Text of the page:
He knew he should get back to his own side of the tent before she woke up, but instead he closed his eyes and inhaled. Her hair smelled like wood smoke from the campfire last night, but beneath it was something sweet and fresh that reminded him of a summer hay field just before dusk. She smelled like hope and all he wanted to do was wrap her in his arms and hold on tight.
But his arms couldn’t give her more time and he was too far gone for hope. Still, he couldn’t resist pressing a kiss to the top of her head and silently wishing for whatever came next for her to be as painless as possible.
“Good morning,” she murmured, blinking sleepily as she pulled her head away from his chest. “Sorry. I must have moved in my sleep.”
“We both did,” he said. “No need to apologize.”
She ducked lower in her sleeping bag until only her eyes were peeking out over the top. “I was dreaming about you.”
“Oh yeah?” Canyon tried to keep his voice casual, but he’d woken up hard and the husky note in Grace’s voice was only making him harder.
If she told him about a naughty dream right now, he might not be able to keep from making her dream a reality. Every second he spent with her made him want her more. At this rate, he wasn’t going to make it to Saturday morning without tasting her lips and every other part of her he could get his mouth on.
“Yeah, we were kids,” she said, making him feel like a jerk for jumping to raunchy conclusions. “We were in different bodies, but somehow I knew it was you and I was so happy to see you again.”
“Sometimes I wonder about that,” he said, touched. “Every once in a while I meet someone I would swear is already a friend. If that makes sense.”
“It does.” Her legs curled in her sleeping bag as she turned to face him. “I kind of like the idea of reincarnation and running into old friends again.”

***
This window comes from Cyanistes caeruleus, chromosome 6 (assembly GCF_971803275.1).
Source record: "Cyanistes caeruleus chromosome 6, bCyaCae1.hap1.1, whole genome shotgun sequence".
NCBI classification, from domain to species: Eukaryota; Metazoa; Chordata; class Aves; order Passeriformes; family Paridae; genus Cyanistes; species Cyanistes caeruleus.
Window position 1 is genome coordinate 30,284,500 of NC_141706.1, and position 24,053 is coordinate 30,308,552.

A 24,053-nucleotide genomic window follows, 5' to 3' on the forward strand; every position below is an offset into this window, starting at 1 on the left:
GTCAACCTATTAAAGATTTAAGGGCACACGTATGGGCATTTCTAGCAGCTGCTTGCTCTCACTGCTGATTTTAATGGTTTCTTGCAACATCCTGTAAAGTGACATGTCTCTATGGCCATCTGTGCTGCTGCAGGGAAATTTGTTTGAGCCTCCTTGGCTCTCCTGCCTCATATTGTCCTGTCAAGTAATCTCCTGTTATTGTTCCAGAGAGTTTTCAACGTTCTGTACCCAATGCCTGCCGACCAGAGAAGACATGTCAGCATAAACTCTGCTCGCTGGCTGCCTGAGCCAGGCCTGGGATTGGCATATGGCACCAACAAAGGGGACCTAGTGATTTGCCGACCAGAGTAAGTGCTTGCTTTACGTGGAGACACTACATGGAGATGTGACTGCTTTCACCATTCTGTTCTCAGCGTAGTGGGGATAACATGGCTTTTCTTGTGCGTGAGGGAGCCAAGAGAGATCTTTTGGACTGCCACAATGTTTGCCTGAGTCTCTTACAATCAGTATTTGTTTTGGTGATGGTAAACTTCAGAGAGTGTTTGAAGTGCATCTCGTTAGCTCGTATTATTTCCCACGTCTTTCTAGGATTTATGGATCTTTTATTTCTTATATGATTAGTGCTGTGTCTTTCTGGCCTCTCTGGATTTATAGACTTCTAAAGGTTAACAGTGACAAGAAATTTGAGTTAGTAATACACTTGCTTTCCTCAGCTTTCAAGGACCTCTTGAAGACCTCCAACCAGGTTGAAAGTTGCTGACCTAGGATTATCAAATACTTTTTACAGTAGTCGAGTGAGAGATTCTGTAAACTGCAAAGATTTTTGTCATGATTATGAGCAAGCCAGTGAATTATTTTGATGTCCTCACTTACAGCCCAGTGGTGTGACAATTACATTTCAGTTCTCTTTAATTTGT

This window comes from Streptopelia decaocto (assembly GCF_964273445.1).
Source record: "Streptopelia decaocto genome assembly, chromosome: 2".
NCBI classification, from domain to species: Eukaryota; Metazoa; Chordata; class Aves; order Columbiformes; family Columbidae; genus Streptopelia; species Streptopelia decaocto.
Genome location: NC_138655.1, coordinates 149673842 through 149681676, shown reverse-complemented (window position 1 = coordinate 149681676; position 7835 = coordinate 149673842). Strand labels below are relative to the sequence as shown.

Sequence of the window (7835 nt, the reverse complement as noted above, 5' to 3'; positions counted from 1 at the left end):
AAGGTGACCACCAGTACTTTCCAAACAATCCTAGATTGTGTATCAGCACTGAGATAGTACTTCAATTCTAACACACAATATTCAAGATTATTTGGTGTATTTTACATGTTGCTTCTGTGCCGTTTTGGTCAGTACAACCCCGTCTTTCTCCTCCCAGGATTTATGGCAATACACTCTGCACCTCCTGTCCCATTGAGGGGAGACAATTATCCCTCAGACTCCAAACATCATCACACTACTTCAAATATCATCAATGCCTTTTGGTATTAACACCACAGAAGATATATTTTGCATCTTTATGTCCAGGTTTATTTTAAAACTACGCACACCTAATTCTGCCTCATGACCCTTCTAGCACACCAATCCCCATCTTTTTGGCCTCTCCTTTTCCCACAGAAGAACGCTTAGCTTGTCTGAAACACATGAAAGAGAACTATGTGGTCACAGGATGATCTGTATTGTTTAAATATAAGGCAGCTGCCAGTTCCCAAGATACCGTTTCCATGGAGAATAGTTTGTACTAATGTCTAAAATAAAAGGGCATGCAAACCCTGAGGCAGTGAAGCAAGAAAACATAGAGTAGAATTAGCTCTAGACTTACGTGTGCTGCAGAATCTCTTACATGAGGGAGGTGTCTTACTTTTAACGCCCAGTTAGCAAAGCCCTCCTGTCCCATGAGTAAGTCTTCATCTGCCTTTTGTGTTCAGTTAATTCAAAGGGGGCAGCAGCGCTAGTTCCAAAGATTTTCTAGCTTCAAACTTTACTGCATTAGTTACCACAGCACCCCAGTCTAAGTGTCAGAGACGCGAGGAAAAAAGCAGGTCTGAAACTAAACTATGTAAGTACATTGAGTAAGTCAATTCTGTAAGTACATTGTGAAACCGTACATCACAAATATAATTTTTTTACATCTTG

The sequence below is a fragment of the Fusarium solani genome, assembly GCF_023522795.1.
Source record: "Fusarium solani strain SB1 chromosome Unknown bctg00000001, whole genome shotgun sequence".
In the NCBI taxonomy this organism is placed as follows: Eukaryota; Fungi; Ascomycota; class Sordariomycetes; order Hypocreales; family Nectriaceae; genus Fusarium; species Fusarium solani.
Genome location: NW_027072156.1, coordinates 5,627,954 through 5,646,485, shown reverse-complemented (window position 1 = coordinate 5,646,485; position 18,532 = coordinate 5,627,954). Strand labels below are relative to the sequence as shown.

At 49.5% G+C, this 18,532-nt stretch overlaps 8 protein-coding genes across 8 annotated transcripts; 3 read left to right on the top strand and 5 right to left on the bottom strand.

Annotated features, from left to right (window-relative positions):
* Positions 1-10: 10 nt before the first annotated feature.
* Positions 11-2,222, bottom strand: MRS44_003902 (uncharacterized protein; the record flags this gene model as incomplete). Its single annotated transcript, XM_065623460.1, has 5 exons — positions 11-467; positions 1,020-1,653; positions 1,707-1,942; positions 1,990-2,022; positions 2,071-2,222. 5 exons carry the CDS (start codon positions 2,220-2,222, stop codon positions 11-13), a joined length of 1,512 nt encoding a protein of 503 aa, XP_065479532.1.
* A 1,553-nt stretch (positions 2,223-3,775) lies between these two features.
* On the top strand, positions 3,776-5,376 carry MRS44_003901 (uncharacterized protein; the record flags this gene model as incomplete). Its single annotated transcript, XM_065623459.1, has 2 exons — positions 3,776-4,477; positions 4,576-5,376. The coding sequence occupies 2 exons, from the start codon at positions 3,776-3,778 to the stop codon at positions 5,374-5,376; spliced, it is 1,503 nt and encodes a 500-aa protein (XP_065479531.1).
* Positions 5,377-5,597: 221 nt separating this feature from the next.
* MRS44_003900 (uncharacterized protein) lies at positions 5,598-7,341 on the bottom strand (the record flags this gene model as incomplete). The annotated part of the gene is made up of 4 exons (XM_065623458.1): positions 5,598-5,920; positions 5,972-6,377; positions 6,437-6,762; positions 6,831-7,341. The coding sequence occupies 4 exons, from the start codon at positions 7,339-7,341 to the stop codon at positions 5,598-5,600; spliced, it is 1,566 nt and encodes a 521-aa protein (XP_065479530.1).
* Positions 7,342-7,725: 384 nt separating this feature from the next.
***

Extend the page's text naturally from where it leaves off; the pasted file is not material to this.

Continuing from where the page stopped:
“Or old enemies,” he said. “There’s another bull rider on the circuit who I swear did me wrong in another life. Loathed the guy at first sight and never have gotten over it.”
She made a considering sound. “That’s a less pleasant idea. I’d rather believe that once the bad guys are gone they stay gone.”
“Me too, I guess.” He reached out, tugging her sleeping bag low enough for him to see her face. She was so beautiful, with her curls wild around her head and her cheeks flushed with sleep.
All he wanted to do was kiss her good morning, but instead he asked, “Are you ready to learn to swim? I figured we could go out right after breakfast before the beach gets too crowded.”
Her lips pressed together and a shadow passed behind her eyes. “Can we wait until later this afternoon? I wanted to take a walk this morning.”
“I’m up for a hike,” he said. “Probably better to get that in while it’s cool.”
“I wanted to go by myself if that’s okay,” she said, nibbling on her bottom lip. “I have some things to think about and a walk always helps me sort through my thoughts.”
“Oh. Yeah, of course. I can keep myself entertained.” He sat up, running a hand through his hair before reaching for his cowboy hat and plunking it on to hide his bed head. “I’d planned to come here alone, so don’t feel like you have to keep me company.”
“I enjoy keeping you company,” she said, seeming distracted as she wiggled out of her sleeping bag and kicked it back toward the other side of the tent. “And I’ll be back soon. I don’t think my walk will take that long.”
“All right,” he said, but he got the feeling that there was something she wasn’t telling him.